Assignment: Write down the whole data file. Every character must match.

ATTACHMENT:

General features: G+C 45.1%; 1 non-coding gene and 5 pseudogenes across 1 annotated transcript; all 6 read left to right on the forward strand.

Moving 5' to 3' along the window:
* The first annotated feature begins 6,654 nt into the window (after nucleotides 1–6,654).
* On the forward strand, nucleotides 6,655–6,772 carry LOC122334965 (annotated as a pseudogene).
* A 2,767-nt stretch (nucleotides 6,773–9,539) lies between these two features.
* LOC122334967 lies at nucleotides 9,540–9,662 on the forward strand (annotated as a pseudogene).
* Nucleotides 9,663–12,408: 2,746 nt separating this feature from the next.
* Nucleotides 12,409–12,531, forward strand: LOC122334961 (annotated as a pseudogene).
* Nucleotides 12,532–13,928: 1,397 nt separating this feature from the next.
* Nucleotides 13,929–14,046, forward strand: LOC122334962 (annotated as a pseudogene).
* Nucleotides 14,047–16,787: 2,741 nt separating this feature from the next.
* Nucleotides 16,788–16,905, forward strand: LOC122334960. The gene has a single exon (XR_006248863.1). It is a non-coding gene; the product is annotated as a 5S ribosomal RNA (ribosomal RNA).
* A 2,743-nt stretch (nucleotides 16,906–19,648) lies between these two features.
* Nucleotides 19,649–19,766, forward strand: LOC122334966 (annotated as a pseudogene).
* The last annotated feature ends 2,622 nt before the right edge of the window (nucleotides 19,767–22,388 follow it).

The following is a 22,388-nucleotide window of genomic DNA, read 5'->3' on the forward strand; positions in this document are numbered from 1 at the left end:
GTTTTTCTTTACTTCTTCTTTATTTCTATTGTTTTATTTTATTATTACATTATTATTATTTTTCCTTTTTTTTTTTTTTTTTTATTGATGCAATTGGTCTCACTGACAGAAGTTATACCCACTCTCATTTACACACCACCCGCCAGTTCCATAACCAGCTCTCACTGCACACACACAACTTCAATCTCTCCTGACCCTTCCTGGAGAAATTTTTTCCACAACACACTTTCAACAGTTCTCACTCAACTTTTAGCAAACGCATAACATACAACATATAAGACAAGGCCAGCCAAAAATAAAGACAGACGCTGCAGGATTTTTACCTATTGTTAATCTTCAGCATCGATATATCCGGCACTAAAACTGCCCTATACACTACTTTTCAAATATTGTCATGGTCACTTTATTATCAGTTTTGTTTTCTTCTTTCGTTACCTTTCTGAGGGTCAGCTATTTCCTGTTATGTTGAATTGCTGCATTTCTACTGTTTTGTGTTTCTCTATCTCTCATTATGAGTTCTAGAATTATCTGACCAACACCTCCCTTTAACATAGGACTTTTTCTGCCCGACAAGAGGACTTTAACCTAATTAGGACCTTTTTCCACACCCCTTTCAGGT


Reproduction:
General features: G+C 45.1%; 1 non-coding gene and 5 pseudogenes across 1 annotated transcript; all 6 read left to right on the forward strand.

Moving 5' to 3' along the window:
* The first annotated feature begins 6,654 nt into the window (after nucleotides 1–6,654).
* On the forward strand, nucleotides 6,655–6,772 carry LOC122334965 (annotated as a pseudogene).
* A 2,767-nt stretch (nucleotides 6,773–9,539) lies between these two features.
* LOC122334967 lies at nucleotides 9,540–9,662 on the forward strand (annotated as a pseudogene).
* Nucleotides 9,663–12,408: 2,746 nt separating this feature from the next.
* Nucleotides 12,409–12,531, forward strand: LOC122334961 (annotated as a pseudogene).
* Nucleotides 12,532–13,928: 1,397 nt separating this feature from the next.
* Nucleotides 13,929–14,046, forward strand: LOC122334962 (annotated as a pseudogene).
* Nucleotides 14,047–16,787: 2,741 nt separating this feature from the next.
* Nucleotides 16,788–16,905, forward strand: LOC122334960. The gene has a single exon (XR_006248863.1). It is a non-coding gene; the product is annotated as a 5S ribosomal RNA (ribosomal RNA).
* A 2,743-nt stretch (nucleotides 16,906–19,648) lies between these two features.
* Nucleotides 19,649–19,766, forward strand: LOC122334966 (annotated as a pseudogene).
* The last annotated feature ends 2,622 nt before the right edge of the window (nucleotides 19,767–22,388 follow it).

The following is a 22,388-nucleotide window of genomic DNA, read 5'->3' on the forward strand; positions in this document are numbered from 1 at the left end:
GTTTTTCTTTACTTCTTCTTTATTTCTATTGTTTTATTTTATTATTACATTATTATTATTTTTCCTTTTTTTTTTTTTTTTTTATTGATGCAATTGGTCTCACTGACAGAAGTTATACCCACTCTCATTTACACACCACCCGCCAGTTCCATAACCAGCTCTCACTGCACACACACAACTTCAATCTCTCCTGACCCTTCCTGGAGAAATTTTTTCCACAACACACTTTCAACAGTTCTCACTCAACTTTTAGCAAACGCATAACATACAACATATAAGACAAGGCCAGCCAAAAATAAAGACAGACGCTGCAGGATTTTTACCTATTGTTAATCTTCAGCATCGATATATCCGGCACTAAAACTGCCCTATACACTACTTTTCAAATATTGTCATGGTCACTTTATTATCAGTTTTGTTTTCTTCTTTCGTTACCTTTCTGAGGGTCAGCTATTTCCTGTTATGTTGAATTGCTGCATTTCTACTGTTTTGTGTTTCTCTATCTCTCATTATGAGTTCTAGAATTATCTGACCAACACCTCCCTTTAACATAGGACTTTTTCTGCCCGACAAGAGGACTTTAACCTAATTAGGACCTTTTTCCACACCCCTTTCAGGT